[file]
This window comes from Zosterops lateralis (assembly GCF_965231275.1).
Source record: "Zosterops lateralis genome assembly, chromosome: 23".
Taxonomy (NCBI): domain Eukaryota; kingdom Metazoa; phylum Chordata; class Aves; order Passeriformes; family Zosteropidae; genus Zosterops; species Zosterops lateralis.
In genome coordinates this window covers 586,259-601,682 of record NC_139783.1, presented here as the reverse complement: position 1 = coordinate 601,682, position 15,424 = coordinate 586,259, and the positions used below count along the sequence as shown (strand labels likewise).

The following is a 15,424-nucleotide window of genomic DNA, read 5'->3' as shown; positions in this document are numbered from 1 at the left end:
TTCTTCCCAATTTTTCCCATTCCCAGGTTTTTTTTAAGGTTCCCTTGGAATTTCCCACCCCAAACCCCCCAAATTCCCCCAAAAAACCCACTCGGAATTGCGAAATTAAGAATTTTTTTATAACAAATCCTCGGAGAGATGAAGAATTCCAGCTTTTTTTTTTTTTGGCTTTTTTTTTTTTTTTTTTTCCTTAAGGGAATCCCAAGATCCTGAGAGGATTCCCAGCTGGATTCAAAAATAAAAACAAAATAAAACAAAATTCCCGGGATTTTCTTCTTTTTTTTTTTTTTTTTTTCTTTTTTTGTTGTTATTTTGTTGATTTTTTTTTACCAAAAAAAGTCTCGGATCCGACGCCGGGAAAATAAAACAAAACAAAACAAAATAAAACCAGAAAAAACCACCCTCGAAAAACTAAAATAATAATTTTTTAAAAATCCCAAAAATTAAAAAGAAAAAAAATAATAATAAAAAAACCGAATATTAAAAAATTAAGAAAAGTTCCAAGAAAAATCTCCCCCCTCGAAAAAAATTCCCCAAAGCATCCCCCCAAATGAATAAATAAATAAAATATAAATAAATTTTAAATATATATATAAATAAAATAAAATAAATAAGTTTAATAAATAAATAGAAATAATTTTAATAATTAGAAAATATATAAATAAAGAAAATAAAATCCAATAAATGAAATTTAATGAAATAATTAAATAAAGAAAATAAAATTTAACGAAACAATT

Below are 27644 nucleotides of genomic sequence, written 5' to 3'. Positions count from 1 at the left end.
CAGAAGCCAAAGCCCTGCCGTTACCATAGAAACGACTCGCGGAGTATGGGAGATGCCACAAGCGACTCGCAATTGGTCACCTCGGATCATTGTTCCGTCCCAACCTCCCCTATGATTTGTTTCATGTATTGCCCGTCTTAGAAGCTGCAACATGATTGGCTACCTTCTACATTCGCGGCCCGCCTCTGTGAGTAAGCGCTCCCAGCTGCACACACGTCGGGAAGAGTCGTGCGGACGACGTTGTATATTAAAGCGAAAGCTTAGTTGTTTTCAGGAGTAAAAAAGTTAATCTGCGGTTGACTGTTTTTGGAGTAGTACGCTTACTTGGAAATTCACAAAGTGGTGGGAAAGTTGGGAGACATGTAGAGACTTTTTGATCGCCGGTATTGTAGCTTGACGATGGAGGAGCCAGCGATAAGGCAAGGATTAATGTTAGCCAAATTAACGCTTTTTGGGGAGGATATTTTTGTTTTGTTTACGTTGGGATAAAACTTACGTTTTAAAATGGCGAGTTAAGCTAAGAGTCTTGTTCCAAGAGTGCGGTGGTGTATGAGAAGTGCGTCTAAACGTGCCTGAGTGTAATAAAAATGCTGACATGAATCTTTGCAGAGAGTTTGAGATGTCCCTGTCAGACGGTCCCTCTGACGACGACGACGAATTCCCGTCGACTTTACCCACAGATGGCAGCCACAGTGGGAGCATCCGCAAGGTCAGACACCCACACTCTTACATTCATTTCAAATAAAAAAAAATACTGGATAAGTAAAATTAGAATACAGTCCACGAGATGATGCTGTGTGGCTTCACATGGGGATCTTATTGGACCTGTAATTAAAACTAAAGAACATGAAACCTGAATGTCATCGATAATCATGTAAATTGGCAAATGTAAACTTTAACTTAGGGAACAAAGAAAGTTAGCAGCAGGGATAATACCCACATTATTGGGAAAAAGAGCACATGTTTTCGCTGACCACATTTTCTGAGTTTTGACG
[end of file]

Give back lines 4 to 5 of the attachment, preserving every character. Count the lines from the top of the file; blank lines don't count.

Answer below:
In genome coordinates this window covers 586,259-601,682 of record NC_139783.1, presented here as the reverse complement: position 1 = coordinate 601,682, position 15,424 = coordinate 586,259, and the positions used below count along the sequence as shown (strand labels likewise).

The following is a 15,424-nucleotide window of genomic DNA, read 5'->3' as shown; positions in this document are numbered from 1 at the left end: